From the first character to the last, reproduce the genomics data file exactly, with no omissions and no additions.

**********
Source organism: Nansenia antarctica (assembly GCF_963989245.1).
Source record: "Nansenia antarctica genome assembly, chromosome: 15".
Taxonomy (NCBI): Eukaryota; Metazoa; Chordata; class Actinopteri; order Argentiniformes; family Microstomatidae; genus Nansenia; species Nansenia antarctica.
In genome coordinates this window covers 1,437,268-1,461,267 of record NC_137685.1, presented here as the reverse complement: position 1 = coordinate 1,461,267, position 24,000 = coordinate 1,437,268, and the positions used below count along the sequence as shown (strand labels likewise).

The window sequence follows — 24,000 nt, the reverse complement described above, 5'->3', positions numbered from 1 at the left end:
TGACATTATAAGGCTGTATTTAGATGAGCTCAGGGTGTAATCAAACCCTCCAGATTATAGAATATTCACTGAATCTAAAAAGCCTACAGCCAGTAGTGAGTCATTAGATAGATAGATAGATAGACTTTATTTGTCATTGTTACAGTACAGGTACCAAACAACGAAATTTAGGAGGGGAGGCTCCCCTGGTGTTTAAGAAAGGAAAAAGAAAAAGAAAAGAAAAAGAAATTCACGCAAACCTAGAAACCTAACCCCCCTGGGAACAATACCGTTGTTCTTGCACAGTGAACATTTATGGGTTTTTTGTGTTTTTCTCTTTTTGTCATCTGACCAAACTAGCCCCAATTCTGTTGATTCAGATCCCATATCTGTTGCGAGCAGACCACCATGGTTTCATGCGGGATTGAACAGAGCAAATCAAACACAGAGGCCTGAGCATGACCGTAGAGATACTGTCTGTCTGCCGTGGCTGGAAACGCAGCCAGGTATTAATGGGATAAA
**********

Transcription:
Source organism: Nansenia antarctica (assembly GCF_963989245.1).
Source record: "Nansenia antarctica genome assembly, chromosome: 15".
Taxonomy (NCBI): Eukaryota; Metazoa; Chordata; class Actinopteri; order Argentiniformes; family Microstomatidae; genus Nansenia; species Nansenia antarctica.
In genome coordinates this window covers 1,437,268-1,461,267 of record NC_137685.1, presented here as the reverse complement: position 1 = coordinate 1,461,267, position 24,000 = coordinate 1,437,268, and the positions used below count along the sequence as shown (strand labels likewise).

The window sequence follows — 24,000 nt, the reverse complement described above, 5'->3', positions numbered from 1 at the left end:
TGACATTATAAGGCTGTATTTAGATGAGCTCAGGGTGTAATCAAACCCTCCAGATTATAGAATATTCACTGAATCTAAAAAGCCTACAGCCAGTAGTGAGTCATTAGATAGATAGATAGATAGACTTTATTTGTCATTGTTACAGTACAGGTACCAAACAACGAAATTTAGGAGGGGAGGCTCCCCTGGTGTTTAAGAAAGGAAAAAGAAAAAGAAAAGAAAAAGAAATTCACGCAAACCTAGAAACCTAACCCCCCTGGGAACAATACCGTTGTTCTTGCACAGTGAACATTTATGGGTTTTTTGTGTTTTTCTCTTTTTGTCATCTGACCAAACTAGCCCCAATTCTGTTGATTCAGATCCCATATCTGTTGCGAGCAGACCACCATGGTTTCATGCGGGATTGAACAGAGCAAATCAAACACAGAGGCCTGAGCATGACCGTAGAGATACTGTCTGTCTGCCGTGGCTGGAAACGCAGCCAGGTATTAATGGGATAAA